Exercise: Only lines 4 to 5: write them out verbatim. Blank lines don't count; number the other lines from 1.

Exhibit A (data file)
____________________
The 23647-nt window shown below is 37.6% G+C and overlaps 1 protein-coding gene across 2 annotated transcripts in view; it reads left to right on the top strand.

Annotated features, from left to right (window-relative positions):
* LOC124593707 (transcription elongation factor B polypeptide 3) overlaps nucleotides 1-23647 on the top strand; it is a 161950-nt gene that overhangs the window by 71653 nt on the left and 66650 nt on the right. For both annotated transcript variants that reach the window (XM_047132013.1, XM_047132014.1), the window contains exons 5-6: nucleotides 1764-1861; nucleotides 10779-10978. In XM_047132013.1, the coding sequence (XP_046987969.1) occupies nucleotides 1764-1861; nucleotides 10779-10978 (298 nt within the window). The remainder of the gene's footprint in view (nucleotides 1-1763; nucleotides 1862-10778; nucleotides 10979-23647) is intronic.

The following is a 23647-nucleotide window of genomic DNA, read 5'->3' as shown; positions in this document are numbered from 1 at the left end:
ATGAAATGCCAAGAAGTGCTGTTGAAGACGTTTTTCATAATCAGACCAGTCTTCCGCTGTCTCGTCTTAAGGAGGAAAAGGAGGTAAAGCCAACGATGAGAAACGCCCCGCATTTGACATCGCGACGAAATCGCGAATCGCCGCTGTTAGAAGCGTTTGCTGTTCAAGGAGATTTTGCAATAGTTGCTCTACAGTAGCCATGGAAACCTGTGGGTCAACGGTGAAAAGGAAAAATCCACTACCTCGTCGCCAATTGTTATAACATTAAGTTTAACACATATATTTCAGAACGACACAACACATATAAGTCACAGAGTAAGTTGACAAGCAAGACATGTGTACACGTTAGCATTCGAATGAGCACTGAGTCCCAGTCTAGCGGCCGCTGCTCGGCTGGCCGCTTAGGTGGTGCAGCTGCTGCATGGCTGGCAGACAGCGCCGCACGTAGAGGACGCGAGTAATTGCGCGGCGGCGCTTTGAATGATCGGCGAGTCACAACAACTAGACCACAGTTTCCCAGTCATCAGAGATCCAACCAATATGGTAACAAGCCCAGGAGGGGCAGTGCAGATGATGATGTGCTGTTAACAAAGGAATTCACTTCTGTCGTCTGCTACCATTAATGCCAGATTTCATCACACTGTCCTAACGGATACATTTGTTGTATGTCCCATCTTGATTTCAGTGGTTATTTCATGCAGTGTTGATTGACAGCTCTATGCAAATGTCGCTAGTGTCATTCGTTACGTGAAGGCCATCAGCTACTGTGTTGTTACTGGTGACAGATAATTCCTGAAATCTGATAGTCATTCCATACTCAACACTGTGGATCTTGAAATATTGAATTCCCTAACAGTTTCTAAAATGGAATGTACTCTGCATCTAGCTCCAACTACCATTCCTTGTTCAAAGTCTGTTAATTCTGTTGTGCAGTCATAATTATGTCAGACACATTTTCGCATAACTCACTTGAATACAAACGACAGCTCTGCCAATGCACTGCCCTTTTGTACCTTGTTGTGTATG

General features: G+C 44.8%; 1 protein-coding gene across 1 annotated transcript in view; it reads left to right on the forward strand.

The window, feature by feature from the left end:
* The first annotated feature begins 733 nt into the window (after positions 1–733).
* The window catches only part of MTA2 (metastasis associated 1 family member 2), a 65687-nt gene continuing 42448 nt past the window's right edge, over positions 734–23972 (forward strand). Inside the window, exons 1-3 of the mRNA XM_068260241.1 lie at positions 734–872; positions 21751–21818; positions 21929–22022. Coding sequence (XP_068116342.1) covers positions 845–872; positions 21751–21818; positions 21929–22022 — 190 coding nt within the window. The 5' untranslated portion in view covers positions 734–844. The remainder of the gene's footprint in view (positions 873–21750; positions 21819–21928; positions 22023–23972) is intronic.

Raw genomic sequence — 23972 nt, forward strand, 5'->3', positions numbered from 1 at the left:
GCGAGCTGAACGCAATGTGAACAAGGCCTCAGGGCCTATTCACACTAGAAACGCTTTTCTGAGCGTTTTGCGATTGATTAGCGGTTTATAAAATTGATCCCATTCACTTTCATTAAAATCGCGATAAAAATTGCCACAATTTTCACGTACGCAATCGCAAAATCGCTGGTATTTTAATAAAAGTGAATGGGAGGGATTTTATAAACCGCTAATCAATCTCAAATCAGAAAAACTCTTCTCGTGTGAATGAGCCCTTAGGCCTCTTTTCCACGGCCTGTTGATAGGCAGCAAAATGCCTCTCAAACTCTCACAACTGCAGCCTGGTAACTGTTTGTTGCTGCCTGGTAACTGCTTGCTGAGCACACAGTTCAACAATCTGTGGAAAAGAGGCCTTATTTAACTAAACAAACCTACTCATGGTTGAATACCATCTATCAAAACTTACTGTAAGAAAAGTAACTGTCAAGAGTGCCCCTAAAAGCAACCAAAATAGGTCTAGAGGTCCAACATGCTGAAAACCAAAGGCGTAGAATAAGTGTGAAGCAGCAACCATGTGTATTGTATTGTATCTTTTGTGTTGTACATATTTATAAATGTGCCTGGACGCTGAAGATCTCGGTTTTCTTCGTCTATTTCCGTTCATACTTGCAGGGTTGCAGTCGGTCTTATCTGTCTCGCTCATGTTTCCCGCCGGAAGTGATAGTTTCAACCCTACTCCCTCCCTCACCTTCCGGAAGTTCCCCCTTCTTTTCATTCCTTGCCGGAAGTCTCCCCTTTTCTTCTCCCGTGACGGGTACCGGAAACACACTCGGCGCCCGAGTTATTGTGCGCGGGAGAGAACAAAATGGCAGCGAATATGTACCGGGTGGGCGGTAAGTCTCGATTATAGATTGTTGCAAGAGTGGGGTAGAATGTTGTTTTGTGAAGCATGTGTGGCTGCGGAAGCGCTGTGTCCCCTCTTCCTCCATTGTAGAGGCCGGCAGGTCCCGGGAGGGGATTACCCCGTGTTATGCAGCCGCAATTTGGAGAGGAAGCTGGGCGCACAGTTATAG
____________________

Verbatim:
The following is a 23647-nucleotide window of genomic DNA, read 5'->3' as shown; positions in this document are numbered from 1 at the left end:
ATGAAATGCCAAGAAGTGCTGTTGAAGACGTTTTTCATAATCAGACCAGTCTTCCGCTGTCTCGTCTTAAGGAGGAAAAGGAGGTAAAGCCAACGATGAGAAACGCCCCGCATTTGACATCGCGACGAAATCGCGAATCGCCGCTGTTAGAAGCGTTTGCTGTTCAAGGAGATTTTGCAATAGTTGCTCTACAGTAGCCATGGAAACCTGTGGGTCAACGGTGAAAAGGAAAAATCCACTACCTCGTCGCCAATTGTTATAACATTAAGTTTAACACATATATTTCAGAACGACACAACACATATAAGTCACAGAGTAAGTTGACAAGCAAGACATGTGTACACGTTAGCATTCGAATGAGCACTGAGTCCCAGTCTAGCGGCCGCTGCTCGGCTGGCCGCTTAGGTGGTGCAGCTGCTGCATGGCTGGCAGACAGCGCCGCACGTAGAGGACGCGAGTAATTGCGCGGCGGCGCTTTGAATGATCGGCGAGTCACAACAACTAGACCACAGTTTCCCAGTCATCAGAGATCCAACCAATATGGTAACAAGCCCAGGAGGGGCAGTGCAGATGATGATGTGCTGTTAACAAAGGAATTCACTTCTGTCGTCTGCTACCATTAATGCCAGATTTCATCACACTGTCCTAACGGATACATTTGTTGTATGTCCCATCTTGATTTCAGTGGTTATTTCATGCAGTGTTGATTGACAGCTCTATGCAAATGTCGCTAGTGTCATTCGTTACGTGAAGGCCATCAGCTACTGTGTTGTTACTGGTGACAGATAATTCCTGAAATCTGATAGTCATTCCATACTCAACACTGTGGATCTTGAAATATTGAATTCCCTAACAGTTTCTAAAATGGAATGTACTCTGCATCTAGCTCCAACTACCATTCCTTGTTCAAAGTCTGTTAATTCTGTTGTGCAGTCATAATTATGTCAGACACATTTTCGCATAACTCACTTGAATACAAACGACAGCTCTGCCAATGCACTGCCCTTTTGTACCTTGTTGTGTATG